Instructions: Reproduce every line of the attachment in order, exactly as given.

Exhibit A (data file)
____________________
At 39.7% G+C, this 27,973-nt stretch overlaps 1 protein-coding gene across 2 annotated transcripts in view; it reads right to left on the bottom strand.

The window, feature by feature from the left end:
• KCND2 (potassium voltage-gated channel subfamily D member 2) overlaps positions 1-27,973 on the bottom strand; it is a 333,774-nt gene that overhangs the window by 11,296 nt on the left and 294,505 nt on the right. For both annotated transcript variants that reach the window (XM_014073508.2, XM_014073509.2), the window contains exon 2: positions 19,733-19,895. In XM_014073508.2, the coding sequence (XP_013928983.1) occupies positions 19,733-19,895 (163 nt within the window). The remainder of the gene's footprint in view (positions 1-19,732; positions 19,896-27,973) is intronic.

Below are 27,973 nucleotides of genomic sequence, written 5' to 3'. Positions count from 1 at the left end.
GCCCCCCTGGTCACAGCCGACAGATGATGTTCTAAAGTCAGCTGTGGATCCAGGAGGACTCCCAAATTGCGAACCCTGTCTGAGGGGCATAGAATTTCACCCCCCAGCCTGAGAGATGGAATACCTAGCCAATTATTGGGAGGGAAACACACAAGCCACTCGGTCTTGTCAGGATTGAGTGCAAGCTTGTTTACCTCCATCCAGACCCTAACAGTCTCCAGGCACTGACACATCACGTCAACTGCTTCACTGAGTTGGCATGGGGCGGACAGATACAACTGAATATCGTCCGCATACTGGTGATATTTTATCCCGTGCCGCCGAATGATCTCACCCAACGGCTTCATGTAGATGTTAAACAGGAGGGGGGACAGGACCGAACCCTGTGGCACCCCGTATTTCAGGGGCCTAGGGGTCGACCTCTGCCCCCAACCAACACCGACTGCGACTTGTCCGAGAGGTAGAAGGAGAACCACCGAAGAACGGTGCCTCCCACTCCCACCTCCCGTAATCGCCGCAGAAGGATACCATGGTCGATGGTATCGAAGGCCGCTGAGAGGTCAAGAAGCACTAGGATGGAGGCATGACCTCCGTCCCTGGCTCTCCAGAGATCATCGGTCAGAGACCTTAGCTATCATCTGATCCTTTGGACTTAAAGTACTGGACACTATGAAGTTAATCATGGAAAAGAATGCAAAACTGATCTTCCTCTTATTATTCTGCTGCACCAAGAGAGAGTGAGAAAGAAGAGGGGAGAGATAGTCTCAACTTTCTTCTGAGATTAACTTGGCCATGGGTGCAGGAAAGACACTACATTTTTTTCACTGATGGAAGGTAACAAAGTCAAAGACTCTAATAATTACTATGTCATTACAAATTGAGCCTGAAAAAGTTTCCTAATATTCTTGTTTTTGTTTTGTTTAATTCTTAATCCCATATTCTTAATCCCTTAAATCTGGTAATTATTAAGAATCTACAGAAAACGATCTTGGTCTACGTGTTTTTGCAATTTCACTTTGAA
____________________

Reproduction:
At 39.7% G+C, this 27,973-nt stretch overlaps 1 protein-coding gene across 2 annotated transcripts in view; it reads right to left on the bottom strand.

The window, feature by feature from the left end:
• KCND2 (potassium voltage-gated channel subfamily D member 2) overlaps positions 1-27,973 on the bottom strand; it is a 333,774-nt gene that overhangs the window by 11,296 nt on the left and 294,505 nt on the right. For both annotated transcript variants that reach the window (XM_014073508.2, XM_014073509.2), the window contains exon 2: positions 19,733-19,895. In XM_014073508.2, the coding sequence (XP_013928983.1) occupies positions 19,733-19,895 (163 nt within the window). The remainder of the gene's footprint in view (positions 1-19,732; positions 19,896-27,973) is intronic.

Below are 27,973 nucleotides of genomic sequence, written 5' to 3'. Positions count from 1 at the left end.
GCCCCCCTGGTCACAGCCGACAGATGATGTTCTAAAGTCAGCTGTGGATCCAGGAGGACTCCCAAATTGCGAACCCTGTCTGAGGGGCATAGAATTTCACCCCCCAGCCTGAGAGATGGAATACCTAGCCAATTATTGGGAGGGAAACACACAAGCCACTCGGTCTTGTCAGGATTGAGTGCAAGCTTGTTTACCTCCATCCAGACCCTAACAGTCTCCAGGCACTGACACATCACGTCAACTGCTTCACTGAGTTGGCATGGGGCGGACAGATACAACTGAATATCGTCCGCATACTGGTGATATTTTATCCCGTGCCGCCGAATGATCTCACCCAACGGCTTCATGTAGATGTTAAACAGGAGGGGGGACAGGACCGAACCCTGTGGCACCCCGTATTTCAGGGGCCTAGGGGTCGACCTCTGCCCCCAACCAACACCGACTGCGACTTGTCCGAGAGGTAGAAGGAGAACCACCGAAGAACGGTGCCTCCCACTCCCACCTCCCGTAATCGCCGCAGAAGGATACCATGGTCGATGGTATCGAAGGCCGCTGAGAGGTCAAGAAGCACTAGGATGGAGGCATGACCTCCGTCCCTGGCTCTCCAGAGATCATCGGTCAGAGACCTTAGCTATCATCTGATCCTTTGGACTTAAAGTACTGGACACTATGAAGTTAATCATGGAAAAGAATGCAAAACTGATCTTCCTCTTATTATTCTGCTGCACCAAGAGAGAGTGAGAAAGAAGAGGGGAGAGATAGTCTCAACTTTCTTCTGAGATTAACTTGGCCATGGGTGCAGGAAAGACACTACATTTTTTTCACTGATGGAAGGTAACAAAGTCAAAGACTCTAATAATTACTATGTCATTACAAATTGAGCCTGAAAAAGTTTCCTAATATTCTTGTTTTTGTTTTGTTTAATTCTTAATCCCATATTCTTAATCCCTTAAATCTGGTAATTATTAAGAATCTACAGAAAACGATCTTGGTCTACGTGTTTTTGCAATTTCACTTTGAA